If there’s one asset class that has returned to take the headlines in the last three turbulent years it has been real estate. According to Kiran Patel, global head of research and strategy at AXA Real Estate Investment Managers, property has been perceived as the saving grace among investments: “This is partly because it has done well through the attraction of a relatively high yield with low volatility and diversification.”
But while he points out that real estate market fundamentals are not so strong today, he says there is still a lot of appetite from investors.
“Most of this is coming from the German open-ended funds – mostly retail investors who can leverage up their investments. Institutions by and large have slowly increased their real estate exposure by default, but some have done ALM studies and decided that the world is now different and are marginally increasing real estate exposure. On top of that, those who didn’t have any property before are now moving in. So what you have is an environment where prices aren’t falling dramatically because of this increasing appetite.”
Guy Morrell, chief investment officer for global property at Henderson Global Investors, sees a lot of this demand being invested on a pan-European basis: “This is not coming so much from UK investors, but certainly from those in continental Europe and there is quite a lot of evidence to show that cross-border flows of real estate capital in Europe have increased quite dramatically,” he says.
“There is lot of talk at the moment about the German open-ended funds and the returns that are presently available from their core markets such as offices in Germany where returns have been pretty low. Legislation has recently changed to enable them to invest some of their money outside Germany and there is evidence to suggest that that is finding its way both to other parts of continental Europe and further afield too.”
In terms of areas in Europe where Henderson sees real estate opportunities, Morrell firstly reaffirms that core ‘office’ markets, particularly in key markets such as Germany, are unlikely to see attractive returns. However, he adds that more provincial types of retail markets are more attractive.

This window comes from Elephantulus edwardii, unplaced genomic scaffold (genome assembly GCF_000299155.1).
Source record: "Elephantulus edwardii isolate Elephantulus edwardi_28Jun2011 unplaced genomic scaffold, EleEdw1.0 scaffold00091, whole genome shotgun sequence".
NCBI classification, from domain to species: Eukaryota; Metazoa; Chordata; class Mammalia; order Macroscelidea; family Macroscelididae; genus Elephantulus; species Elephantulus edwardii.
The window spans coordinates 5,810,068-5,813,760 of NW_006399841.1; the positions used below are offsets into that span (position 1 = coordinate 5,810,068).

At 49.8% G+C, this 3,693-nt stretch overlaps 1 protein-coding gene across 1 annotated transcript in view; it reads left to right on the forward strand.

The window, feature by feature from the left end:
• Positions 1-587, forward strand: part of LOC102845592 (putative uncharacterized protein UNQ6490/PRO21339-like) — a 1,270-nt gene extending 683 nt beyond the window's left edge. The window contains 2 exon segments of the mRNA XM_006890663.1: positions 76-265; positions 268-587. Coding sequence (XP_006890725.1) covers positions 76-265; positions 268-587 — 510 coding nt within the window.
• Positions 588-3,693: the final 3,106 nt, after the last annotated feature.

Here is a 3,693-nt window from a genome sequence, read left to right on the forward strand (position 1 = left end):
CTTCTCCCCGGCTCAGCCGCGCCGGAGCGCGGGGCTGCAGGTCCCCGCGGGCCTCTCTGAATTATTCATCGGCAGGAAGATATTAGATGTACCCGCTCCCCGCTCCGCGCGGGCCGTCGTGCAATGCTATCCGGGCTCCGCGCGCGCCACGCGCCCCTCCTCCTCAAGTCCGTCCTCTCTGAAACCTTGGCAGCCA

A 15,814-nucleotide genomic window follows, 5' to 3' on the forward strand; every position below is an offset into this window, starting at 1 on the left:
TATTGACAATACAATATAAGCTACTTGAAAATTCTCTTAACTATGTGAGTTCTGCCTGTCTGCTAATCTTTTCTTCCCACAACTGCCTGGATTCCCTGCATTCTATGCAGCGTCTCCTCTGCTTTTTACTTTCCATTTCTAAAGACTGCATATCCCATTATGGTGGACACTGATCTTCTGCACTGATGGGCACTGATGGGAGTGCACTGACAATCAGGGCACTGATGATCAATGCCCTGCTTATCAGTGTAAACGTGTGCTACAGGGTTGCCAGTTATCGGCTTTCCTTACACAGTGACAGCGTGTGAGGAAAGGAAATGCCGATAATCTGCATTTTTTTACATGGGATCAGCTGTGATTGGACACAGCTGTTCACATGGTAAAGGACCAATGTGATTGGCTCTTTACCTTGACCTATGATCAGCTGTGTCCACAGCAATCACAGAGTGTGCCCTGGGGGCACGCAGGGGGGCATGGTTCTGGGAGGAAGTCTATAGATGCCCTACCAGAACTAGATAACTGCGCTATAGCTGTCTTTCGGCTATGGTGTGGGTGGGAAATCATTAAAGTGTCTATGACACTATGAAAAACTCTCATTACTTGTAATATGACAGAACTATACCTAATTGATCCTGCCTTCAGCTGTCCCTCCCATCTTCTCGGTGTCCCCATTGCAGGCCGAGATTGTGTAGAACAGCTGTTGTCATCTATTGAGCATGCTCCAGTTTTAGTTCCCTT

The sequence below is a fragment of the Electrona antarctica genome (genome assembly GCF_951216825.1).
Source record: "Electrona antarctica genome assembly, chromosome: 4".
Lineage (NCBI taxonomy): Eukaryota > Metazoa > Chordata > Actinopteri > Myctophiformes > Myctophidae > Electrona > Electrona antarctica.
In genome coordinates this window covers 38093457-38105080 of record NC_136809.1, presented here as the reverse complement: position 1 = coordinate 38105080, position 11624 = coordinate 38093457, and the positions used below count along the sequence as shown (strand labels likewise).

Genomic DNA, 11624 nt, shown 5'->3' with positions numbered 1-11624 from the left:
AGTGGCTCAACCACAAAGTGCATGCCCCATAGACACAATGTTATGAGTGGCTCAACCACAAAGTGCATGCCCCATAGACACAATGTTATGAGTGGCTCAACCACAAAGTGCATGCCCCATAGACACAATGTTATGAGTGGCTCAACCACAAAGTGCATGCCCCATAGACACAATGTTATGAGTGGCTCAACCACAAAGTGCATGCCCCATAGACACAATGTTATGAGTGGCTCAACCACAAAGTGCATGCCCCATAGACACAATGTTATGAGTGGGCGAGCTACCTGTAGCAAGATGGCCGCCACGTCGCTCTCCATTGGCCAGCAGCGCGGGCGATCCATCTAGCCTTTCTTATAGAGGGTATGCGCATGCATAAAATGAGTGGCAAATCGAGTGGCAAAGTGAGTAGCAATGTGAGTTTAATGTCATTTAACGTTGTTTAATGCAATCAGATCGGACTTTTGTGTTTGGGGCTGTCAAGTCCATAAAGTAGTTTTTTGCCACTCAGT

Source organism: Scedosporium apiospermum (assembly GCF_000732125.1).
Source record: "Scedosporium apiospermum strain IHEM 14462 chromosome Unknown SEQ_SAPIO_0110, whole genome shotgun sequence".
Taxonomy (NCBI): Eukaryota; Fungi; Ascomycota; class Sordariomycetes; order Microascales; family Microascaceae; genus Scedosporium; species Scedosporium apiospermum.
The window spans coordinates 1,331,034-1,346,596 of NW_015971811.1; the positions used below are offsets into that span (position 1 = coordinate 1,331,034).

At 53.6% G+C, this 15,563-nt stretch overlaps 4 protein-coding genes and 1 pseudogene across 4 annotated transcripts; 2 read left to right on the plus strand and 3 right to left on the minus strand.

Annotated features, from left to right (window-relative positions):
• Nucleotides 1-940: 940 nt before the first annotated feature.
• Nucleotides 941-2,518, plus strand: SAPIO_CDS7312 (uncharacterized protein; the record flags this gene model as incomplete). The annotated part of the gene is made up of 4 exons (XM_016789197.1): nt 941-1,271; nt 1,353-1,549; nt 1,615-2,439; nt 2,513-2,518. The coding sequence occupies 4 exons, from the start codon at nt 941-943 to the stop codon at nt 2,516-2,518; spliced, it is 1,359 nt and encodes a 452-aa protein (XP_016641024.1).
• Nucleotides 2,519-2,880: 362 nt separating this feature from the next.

“Although there’s still demand for prime offices in continental Europe, we don’t generally favour this sector at present.
“Retail warehousing has been performing strongly in the UK recently and we also see value in many retail markets in continental Europe and our joint venture with Pradera, which invests in out-of-town retailing in continental Europe has been going well.”
Patel at Axa agrees that Germany is a poor market at present across most sectors, through a combination of low yields, a hurting economy and a surplus of development. Another market, he notes, that underestimated the economic slow down is The Netherlands, where Amsterdam is experiencing the worst real estate slow down since the last cycle and vacancy rates have gone up to about 12%.
Cities that have held up better, but look set to feel some pain going forward, he opines, include London, Brussels and Rome, although the latter two, he comments, may be buffered somewhat by strong public sector oriented property demand.
For Central & Eastern Europe (CEE), Morrell at Henderson feels it may be a little early to talk of real investment prospects, noting that current market conditions are prompting a safety-first approach from investors: “A while ago there was quite a lot of talk about opportunistic funds in CEE, but I think the mood has changed quite considerably and investors are focused on core and value-added type returns and low risk particularly.